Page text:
It’s a rainy back-to-school Monday here in Bavaria, and I’ve just had the honor of meeting one of the snidest and snottiest persons in a local customs office.
I recently ordered an orthopedic harness for Tobi from the United States, and despite the Labor Day holiday weekend, it managed to get to Frankfurt quite quickly (on Tuesday of last week in fact). The customs office there kept it for a few days and then decided to forward it to the local customs office in whose jurisdiction I fall, they sent me a notice in the mail on Saturday that there was a problem with my package and that I needed to come there.
So that’s what I did this morning. After taking a number and waiting, I was called to the counter for processing. I asked him if there was a problem with the package and he said, yes, there wasn’t an invoice. I replied that I am sure there is an invoice, which prompted him to go get the package. He handed me a knife, and I opened the plastic pouch containing the customs declaration. I showed him where it listed the item along with its price in US $.
He stated that, well, that’s a form of the USPS, anyone can write what they want on there. I looked at him incredulously. “Do you expect the american postal service to use european custom forms? Are you serious?” “Well, no”, he replied, “but that isn’t a substitute for a normal invoice, a copy of which belongs in the pouch on the outside of the package. Any worldly company would do that.”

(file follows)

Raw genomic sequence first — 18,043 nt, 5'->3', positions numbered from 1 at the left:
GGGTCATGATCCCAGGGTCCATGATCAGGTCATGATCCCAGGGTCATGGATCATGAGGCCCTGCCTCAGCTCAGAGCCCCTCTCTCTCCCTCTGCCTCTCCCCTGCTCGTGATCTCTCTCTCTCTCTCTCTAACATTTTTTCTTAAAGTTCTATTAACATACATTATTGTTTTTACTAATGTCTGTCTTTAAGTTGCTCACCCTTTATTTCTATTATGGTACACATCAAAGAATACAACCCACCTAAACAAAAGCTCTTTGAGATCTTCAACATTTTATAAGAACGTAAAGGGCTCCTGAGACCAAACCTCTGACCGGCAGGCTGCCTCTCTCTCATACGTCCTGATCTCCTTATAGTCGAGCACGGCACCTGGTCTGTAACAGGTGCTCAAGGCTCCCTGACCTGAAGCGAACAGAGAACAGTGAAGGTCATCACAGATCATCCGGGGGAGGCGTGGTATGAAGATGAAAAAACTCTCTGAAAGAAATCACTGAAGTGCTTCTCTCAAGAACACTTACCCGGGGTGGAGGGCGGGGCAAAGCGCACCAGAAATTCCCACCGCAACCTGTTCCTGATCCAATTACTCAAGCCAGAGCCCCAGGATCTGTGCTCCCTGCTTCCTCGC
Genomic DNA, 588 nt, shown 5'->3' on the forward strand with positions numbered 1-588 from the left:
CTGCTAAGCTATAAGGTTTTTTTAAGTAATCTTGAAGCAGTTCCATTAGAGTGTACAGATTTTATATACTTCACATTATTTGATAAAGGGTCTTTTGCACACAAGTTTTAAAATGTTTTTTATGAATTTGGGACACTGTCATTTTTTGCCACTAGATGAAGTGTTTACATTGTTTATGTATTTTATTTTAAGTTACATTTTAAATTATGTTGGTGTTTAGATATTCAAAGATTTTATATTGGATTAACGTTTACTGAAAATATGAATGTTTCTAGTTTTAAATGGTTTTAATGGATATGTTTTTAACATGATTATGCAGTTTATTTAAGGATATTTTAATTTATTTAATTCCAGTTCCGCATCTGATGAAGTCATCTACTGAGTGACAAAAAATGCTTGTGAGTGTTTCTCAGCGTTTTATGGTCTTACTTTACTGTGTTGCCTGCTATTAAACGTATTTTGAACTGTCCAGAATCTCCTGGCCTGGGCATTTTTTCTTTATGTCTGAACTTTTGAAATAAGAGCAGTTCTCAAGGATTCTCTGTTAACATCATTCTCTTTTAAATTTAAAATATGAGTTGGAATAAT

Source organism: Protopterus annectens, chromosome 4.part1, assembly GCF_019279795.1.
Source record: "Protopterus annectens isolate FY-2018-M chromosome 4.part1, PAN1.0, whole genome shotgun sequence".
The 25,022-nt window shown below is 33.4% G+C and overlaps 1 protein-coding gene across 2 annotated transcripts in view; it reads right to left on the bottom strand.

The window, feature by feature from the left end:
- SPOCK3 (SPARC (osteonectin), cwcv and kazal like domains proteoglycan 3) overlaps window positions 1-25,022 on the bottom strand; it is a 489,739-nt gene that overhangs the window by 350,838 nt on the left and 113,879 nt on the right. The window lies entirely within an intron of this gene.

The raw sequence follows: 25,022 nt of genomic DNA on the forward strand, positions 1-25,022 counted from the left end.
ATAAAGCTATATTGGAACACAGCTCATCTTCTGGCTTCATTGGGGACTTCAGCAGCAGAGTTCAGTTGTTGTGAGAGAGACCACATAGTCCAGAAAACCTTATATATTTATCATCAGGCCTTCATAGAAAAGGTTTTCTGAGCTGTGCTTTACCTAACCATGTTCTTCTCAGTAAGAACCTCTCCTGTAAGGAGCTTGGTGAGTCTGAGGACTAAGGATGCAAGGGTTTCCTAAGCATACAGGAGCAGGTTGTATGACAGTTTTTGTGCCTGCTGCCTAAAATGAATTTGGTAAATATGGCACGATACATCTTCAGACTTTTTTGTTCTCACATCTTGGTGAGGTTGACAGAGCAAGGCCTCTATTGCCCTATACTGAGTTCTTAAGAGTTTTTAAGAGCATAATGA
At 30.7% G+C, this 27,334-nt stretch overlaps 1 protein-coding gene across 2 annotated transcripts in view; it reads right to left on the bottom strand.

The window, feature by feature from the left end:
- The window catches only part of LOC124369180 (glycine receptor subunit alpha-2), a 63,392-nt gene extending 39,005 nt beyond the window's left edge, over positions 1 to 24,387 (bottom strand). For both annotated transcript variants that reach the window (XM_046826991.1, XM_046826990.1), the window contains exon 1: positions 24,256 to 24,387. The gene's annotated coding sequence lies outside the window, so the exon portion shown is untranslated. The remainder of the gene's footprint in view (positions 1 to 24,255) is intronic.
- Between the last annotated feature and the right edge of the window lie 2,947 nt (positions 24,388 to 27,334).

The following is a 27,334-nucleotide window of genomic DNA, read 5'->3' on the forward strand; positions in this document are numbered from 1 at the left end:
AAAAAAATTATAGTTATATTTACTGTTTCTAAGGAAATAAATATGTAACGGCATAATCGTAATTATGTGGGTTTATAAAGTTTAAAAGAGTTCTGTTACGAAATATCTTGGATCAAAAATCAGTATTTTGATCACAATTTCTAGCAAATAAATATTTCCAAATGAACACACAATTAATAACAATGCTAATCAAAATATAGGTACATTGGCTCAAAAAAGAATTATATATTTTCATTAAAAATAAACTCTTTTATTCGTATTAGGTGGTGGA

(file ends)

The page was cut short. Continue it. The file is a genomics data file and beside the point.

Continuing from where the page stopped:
I wanted to tell him that I’d been filling out customs paperwork in all variations while he’d still been in diapers, but I thought better of it.
I replied “Well, I suppose there might also be small companies that aren’t up to your worldly standards.” He glared. “I’m sure there’s an invoice inside”, I said and opened the package. “No, I’m sure there isn’t”, he replied.
Of course there was an invoice inside. He was chagrinned, but then began to gloat as the total on the invoice (124 $) didn’t match with the (122 $) on my PayPal printout. “Ah,” he said, “look, the invoice is incorrect”, again gloating. I pointed out that the invoice listed $ 85 for the item and $ 37 for shipping and that the incorrect total (124) was a mistake but that 85 + 37 = 122, matching my PayPal slip. Finally, he backed down.
“Well, you do realize you’ll have to pay a 19% import tax on the invoice total of $ 122?” “What?” By this time I was practically beginning to shriek. “The item only cost $85 – the rest is shipping”. He replied “Yes, but according to EU law…..blah….blah….blah”.
He left me standing at the counter for almost 10 minutes waiting for him to complete the paperwork. Then, he placed it on the counter and said the cashier would be with me in short time and walked away. After a few minutes of more waiting, another customs person finally came to the counter, slapped a rubber stamp on the paperwork without barely looking at it and took the money that I’d laid out five minutes earlier.
Yes. It’s been that kind of morning.